Equation Rivals Ultrasound in Calculating Birth Weight
DURHAM, N.C. -- An equation based on maternal characteristics and gestational age is just as accurate as ultrasound for predicting birth weight, while costing less and requiring no additional trained staff, says a new study from Duke University Medical Center and California State University.
The equation also predicts birth weight earlier than ultrasound, allowing doctors more flexibility when monitoring for fetal macrosomia (babies weighing more than 4,000 grams or 8.8 pounds at birth). Excessive fetal size can cause bone fractures and nerve damage to infants during the birth process.
"Ultrasound, the most common way of predicting birth weight, is a complicated and labor-intensive test that can give a mother and physician a false sense of security as far as birth size is concerned," said Gerard Nahum, M.D., lead author and an associate clinical professor in the department of obstetrics and gynecology at Duke University Medical Center. "Ultrasounds are limited by what they can see. If a mother is overweight or the fetus is in an awkward position, this can throw off the accuracy of such a test. We don't encounter those problems with our equation."
Nahum said the equation is also superior to the abdominal palpitation method, in which a doctor feels a pregnant woman's belly to estimate fetal weight. He said this method is subjective and is not as accurate as other methods, particularly if the mother is overweight.
The study, featured in the September 2002 issue of the Journal of Reproductive Medicine, examined 244 non-hypertensive, non-diabetic Caucasian women who delivered full-term, singleton babies at Duke University Medical Center between August 1998 and August 2000. Women were excluded if they delivered prematurely, smoked cigarettes during pregnancy or had medical complications
Characteristics used to estimate fetal birth weight included the gestational age at delivery, maternal height, maternal weight, third-trimester weight gain rate, number of prior children and fetal sex. Using these six variables, the researchers could predict birth weight within an average of plus or minus 8.1 percent of actual birth weight. Ultrasound accuracy rates are typically not as good, while abdominal palpitation rates can differ as much as plus or minus 10.3 percent from the actual birth weight, said the researchers.
"When you compare the equation to ultrasound, the advantages are many," said Nahum. "The equation requires no additional testing, trained staffing or equipment, and the information needed can be gleaned from the mother's current medical records. It can be computed by most doctors in about two to three minutes."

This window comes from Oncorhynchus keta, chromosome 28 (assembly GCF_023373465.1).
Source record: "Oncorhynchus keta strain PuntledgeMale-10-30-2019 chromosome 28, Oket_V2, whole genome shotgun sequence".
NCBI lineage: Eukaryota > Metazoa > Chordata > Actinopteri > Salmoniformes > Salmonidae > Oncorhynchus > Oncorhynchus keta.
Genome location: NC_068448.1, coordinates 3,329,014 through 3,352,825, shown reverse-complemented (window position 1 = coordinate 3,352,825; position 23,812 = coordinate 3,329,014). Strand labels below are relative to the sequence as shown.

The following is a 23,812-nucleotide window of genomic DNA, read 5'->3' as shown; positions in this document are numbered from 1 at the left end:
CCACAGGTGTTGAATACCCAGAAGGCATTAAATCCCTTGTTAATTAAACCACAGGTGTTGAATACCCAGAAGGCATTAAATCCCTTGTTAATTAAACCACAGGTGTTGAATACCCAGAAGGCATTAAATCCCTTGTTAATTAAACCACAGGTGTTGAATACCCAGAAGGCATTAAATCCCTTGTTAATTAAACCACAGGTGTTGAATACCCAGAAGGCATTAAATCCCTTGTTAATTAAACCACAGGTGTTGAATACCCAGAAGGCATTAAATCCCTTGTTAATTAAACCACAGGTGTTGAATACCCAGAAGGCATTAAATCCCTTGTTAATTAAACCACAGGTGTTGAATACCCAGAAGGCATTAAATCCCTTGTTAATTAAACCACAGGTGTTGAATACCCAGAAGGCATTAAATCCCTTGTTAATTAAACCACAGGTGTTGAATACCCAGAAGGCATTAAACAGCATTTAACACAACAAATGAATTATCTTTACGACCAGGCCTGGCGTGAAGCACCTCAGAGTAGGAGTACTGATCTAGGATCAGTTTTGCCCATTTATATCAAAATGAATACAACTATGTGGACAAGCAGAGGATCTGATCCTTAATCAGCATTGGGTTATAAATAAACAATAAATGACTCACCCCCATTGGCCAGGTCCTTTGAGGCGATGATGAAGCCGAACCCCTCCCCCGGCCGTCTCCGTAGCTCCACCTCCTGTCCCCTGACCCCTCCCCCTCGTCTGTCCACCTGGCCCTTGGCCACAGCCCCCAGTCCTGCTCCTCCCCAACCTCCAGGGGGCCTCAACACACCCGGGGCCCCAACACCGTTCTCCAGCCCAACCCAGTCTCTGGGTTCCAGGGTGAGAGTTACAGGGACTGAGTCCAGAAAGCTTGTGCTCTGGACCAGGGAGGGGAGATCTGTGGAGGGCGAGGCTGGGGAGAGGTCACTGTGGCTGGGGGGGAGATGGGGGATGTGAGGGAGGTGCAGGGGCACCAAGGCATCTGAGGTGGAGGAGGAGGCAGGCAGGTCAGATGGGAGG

Nahum said the equation could also be used three months prior to delivery, which helps in the identification of excessively large fetuses early in pregnancy, allowing mother and physician more time to decide when and if induction of labor is the safest choice for mother and child. "Ultrasound is less accurate at predicting birth weight when it is used before the third trimester, so it's not as helpful in identifying excessive fetal size early enough to intervene in the timing of delivery successfully," he said.
However, the equation does have its limitations, said the researchers. It depends on an accurate gestational age, which must be calculated using an accurate last menstrual period cycle date or an early dating sonogram. Also, the equation has only been validated for babies born between 37 and 42 weeks gestation; the accuracy of the equation for other gestational periods has not been tested yet. However, Nahum said that this does not really affect it as a tool for screening for fetal macrosomia because the great majority of cases occur at term, between 37 and 42 weeks gestation.
Another limitation is that the equation can currently be used only in Caucasian women who are without major medical problems. Variables such as race, hypertension and diabetes all influence birth weight, and additional research is needed to discover how these factors could be incorporated in the equation for an accurate birth weight prediction for these women, they said.
"This equation is just the foundation, and it is based on a very controlled set of maternal/fetal characteristics and circumstances," said Nahum. "For example, if a mother smokes, that can impact birth weight by 12 to18 grams per cigarette consumed per day during pregnancy, so you have to adjust the equation for that. Even the altitude where the mother lives can impact birth weight. Birth weights decline 10 to14 grams per 100 meters above sea level, so you have to adjust the equation for that also. But we believe this equation is a valid first step in developing simpler, more accurate and cost effective way of estimating birth weight well in advance of delivery."
Harold Stanislaw, Ph.D., of California State University, co-authored the paper.